Some interesting open-source software that I have either created or taken part in the development.

Main projects

  • JVSTM. A Java Software Transactional Memory (STM) library. I redesigned the original lock-based implementation to produce the first lock-free multi-version STM implementation. This removed a performance bottleneck of the original version, allowing it to scale for a high number of CPU cores. Tests on a machine with more than 200 cores have shown continuous scalability of the new algorithm.

  • Fénix Framework. An object-oriented framework that allows the development of transactional Java applications with transparent persistence and strong consistency. Having been involved with the Fénix Framework from its inception, I became in charge of a complete overhaul of the framework, resulting in a major milestone release (version 2). The architectural redesign focused on supporting multiple data storage systems and transaction engines. I reimplemented all of its core modules, as well as several new modules for multiple backends. Some of these modules have been used to support the Cloud-TM stack.

Both the JVSTM and the Fénix Framework are currently used as part of the FenixEDU platform, which in turn is deployed in several production environments. A significant part of my involvement with these two projects has been included in my Ph.D. dissertation.

  • WorkSCo. A workflow engine and a programming framework providing reusable workflow building blocks in Java. I defined the system’s micro-kernel architecture and implemented its core components.

Benchmarking et al.

  • TPC-W benchmark. A transactional web e-Commerce benchmark specified by the Transaction Processing Performance Council. I converted the original Java implementation of TPC-W to use it with the Fénix Framework. Since then, I have performed several enhancements to it: build process improvements; support for alternative storage backends (relational vs. key-value); collection of additional statistics; deployment configurations; etc.

  • PubSub benchmark. I developed a micro-benchmark aimed at measuring the performance of a publish/subscribe architecture in a distributed system. I used it during my Ph.D. to evaluate concrete implementation alternatives.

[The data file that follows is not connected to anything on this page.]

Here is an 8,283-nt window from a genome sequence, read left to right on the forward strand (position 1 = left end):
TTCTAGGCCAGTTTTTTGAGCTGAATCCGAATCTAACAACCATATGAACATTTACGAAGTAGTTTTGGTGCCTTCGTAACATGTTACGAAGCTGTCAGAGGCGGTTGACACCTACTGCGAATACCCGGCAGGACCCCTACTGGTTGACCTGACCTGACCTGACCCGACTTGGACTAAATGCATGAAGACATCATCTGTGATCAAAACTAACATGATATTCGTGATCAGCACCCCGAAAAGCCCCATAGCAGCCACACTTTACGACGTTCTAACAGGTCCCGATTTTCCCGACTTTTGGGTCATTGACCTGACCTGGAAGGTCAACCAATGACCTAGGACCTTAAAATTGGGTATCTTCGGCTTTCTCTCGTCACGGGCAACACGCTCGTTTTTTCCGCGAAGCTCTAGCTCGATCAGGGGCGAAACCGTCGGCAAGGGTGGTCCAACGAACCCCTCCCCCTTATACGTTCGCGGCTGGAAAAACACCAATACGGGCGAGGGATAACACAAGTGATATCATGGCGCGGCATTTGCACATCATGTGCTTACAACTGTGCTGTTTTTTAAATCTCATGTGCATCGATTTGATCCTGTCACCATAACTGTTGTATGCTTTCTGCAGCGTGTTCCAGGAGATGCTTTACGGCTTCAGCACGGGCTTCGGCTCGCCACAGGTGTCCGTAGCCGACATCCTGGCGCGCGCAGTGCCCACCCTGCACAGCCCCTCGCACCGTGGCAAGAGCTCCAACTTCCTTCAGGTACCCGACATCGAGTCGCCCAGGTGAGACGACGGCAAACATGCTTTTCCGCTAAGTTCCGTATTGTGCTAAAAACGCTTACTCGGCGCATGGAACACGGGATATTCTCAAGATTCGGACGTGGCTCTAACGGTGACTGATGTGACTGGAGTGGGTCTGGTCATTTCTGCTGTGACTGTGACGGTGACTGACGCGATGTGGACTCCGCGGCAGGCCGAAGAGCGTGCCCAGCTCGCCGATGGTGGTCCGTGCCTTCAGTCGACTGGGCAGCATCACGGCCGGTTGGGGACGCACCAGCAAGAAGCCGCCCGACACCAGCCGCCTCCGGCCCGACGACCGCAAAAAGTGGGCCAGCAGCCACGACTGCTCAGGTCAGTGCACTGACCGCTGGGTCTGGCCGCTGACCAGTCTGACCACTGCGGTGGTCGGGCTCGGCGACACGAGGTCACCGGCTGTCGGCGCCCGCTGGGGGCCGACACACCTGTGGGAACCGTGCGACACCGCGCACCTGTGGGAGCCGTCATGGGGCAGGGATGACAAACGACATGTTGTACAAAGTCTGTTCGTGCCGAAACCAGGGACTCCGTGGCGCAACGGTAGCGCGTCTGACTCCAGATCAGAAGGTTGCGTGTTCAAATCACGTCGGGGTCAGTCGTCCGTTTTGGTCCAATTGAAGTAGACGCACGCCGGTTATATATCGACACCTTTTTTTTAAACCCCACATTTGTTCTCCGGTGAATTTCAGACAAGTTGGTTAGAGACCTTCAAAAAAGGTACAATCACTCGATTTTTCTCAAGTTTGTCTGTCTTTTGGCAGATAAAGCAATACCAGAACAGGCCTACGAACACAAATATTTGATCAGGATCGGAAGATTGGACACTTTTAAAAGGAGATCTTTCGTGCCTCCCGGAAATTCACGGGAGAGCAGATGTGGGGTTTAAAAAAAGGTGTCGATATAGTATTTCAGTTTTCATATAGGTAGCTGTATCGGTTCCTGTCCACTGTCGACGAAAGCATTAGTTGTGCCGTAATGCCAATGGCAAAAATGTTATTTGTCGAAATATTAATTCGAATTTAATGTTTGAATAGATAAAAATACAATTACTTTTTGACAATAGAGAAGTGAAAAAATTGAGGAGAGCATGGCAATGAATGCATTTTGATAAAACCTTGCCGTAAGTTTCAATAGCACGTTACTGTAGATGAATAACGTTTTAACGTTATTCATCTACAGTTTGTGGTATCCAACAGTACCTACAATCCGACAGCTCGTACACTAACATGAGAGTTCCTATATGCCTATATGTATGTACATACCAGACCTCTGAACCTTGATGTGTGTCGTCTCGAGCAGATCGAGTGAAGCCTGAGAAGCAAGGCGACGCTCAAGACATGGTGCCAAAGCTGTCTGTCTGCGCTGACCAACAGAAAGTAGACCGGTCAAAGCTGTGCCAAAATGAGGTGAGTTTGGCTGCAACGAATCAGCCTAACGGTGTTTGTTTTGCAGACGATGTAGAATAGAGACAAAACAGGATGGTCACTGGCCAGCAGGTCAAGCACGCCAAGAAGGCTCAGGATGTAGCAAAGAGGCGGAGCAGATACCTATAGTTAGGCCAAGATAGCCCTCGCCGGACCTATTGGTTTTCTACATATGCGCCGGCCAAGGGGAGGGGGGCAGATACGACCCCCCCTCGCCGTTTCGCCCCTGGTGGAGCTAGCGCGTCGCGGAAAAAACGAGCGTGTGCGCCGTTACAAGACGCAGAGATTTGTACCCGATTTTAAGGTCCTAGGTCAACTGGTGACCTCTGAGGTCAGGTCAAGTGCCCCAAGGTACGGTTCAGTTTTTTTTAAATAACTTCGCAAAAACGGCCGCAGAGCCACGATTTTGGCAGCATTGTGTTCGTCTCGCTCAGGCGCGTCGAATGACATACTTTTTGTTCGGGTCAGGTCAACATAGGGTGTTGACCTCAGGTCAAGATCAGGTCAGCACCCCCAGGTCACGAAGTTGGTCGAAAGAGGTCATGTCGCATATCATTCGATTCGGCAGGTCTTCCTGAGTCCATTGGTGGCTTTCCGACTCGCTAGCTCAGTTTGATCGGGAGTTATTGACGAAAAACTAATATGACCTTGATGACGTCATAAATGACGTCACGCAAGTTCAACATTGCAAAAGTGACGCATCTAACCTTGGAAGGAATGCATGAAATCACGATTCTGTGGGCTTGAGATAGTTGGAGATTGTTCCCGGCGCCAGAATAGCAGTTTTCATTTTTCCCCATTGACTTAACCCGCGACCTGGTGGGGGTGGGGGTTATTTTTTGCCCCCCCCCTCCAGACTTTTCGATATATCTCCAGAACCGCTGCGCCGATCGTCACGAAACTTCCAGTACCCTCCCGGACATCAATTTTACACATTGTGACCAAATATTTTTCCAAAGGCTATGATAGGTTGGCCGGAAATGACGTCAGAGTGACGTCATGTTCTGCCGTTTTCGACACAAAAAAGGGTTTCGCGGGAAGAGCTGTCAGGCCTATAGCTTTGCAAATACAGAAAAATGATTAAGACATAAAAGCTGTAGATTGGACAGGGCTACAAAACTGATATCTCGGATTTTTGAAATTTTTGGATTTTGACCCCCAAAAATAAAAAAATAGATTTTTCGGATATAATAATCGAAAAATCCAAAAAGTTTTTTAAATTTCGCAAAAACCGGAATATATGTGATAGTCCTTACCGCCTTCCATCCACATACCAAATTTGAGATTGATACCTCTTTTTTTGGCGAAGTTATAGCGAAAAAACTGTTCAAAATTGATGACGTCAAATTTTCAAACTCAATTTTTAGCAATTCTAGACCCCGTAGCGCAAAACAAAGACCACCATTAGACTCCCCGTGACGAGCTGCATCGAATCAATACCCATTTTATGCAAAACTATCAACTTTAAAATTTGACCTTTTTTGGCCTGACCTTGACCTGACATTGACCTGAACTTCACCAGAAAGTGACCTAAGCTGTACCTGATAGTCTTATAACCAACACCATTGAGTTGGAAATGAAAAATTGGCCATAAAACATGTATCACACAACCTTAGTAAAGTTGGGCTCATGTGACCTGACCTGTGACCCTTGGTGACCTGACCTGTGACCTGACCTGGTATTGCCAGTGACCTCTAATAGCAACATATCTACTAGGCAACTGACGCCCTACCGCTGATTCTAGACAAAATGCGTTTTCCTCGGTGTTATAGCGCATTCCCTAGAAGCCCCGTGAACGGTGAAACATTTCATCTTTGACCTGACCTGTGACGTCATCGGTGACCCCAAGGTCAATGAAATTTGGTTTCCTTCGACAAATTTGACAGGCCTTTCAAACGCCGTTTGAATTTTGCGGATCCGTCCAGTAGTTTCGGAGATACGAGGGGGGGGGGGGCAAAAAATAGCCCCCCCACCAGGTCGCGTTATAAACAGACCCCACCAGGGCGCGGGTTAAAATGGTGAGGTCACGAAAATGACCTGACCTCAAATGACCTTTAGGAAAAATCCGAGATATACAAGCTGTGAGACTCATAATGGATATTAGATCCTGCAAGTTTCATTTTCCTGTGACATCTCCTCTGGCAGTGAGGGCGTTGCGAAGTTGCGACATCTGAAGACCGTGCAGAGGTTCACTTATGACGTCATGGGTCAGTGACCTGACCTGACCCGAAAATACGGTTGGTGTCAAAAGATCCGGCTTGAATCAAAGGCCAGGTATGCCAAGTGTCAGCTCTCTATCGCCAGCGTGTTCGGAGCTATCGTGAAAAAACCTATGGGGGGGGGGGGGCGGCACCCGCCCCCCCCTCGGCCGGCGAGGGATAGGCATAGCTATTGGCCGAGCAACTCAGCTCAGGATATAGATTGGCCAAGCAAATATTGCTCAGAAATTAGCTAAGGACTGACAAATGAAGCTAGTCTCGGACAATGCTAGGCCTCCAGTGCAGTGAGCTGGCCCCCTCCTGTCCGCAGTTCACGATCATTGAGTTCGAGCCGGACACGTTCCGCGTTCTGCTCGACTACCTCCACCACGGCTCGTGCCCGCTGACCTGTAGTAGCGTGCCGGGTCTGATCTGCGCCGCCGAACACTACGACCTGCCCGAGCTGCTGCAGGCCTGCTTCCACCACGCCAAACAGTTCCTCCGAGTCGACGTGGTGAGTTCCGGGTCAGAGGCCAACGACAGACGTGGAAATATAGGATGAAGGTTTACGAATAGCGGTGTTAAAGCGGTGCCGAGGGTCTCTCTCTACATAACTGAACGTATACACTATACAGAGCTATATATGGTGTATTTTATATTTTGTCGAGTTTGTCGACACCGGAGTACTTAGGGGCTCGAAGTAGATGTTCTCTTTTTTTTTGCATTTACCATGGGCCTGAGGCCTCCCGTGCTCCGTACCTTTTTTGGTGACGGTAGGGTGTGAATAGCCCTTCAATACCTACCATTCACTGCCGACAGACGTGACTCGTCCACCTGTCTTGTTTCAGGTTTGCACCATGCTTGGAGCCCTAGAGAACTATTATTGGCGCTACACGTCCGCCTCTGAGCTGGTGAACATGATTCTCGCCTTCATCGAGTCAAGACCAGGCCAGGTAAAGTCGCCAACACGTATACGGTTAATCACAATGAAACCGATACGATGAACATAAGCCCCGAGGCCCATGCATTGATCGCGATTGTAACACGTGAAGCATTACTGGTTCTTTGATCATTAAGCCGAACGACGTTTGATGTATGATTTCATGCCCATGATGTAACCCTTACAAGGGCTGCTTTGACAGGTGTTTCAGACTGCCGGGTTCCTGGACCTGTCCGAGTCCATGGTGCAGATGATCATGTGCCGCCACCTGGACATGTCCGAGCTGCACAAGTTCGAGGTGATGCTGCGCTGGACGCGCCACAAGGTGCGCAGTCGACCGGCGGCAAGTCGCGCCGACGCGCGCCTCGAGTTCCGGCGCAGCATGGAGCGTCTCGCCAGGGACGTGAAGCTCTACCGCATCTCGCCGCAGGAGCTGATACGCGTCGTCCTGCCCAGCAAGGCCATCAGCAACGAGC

• jvstm-benchmarks. While working on the JVSTM, I often needed to compare the its performance between different versions. I developed a Bash framework that allows for the execution of multiple STM benchmarks over multiple variants of the JVSTM: It supports running the benchmarks, processing the output and generating plots with the results.

  • Array (now published as part of the jvstm-benchmarks). A highly-configurable micro-benchmark application. I wrote it mainly to stress test the JVSTM’s transactions.

  • P-Array. A variant of the Array adding an exchangeable persistent data storage. It is built with the Fénix Framework.

Data Grids

  • Additional plugins for RadarGun. I’ve implemented the following plugins:

    • jvstm1 and jvstm2, respectively, for the lock-based and lock-free JVSTMs. These use a ConcurrentHashMap to model a trivial key-value data store and they only support deployment to a single node. I used these plugins to compare the performance of the two JVSTM implementations, using RadarGun’s workloads.

    • ff2 and ff2-lf for the Fénix Framework using, respectively, the lock-based and lock-free JVSTMs. Both plugins use the Fénix Framework to decorate any other RadarGun plugin, i.e. they use the Fénix Framework and configure its backend to use the decorated RadarGun plugin of choice, for data storage. With these two plugins it becomes possible to compare the performance of any data grid with and without the Fénix Framework installed, without any changes to the application under test.

    • tdmock. This is a Mock Data Grid implementation. It simulates a data grid that does not involve any synchronization costs between its nodes. This is useful to compare data grid performance with and without inter-node communication.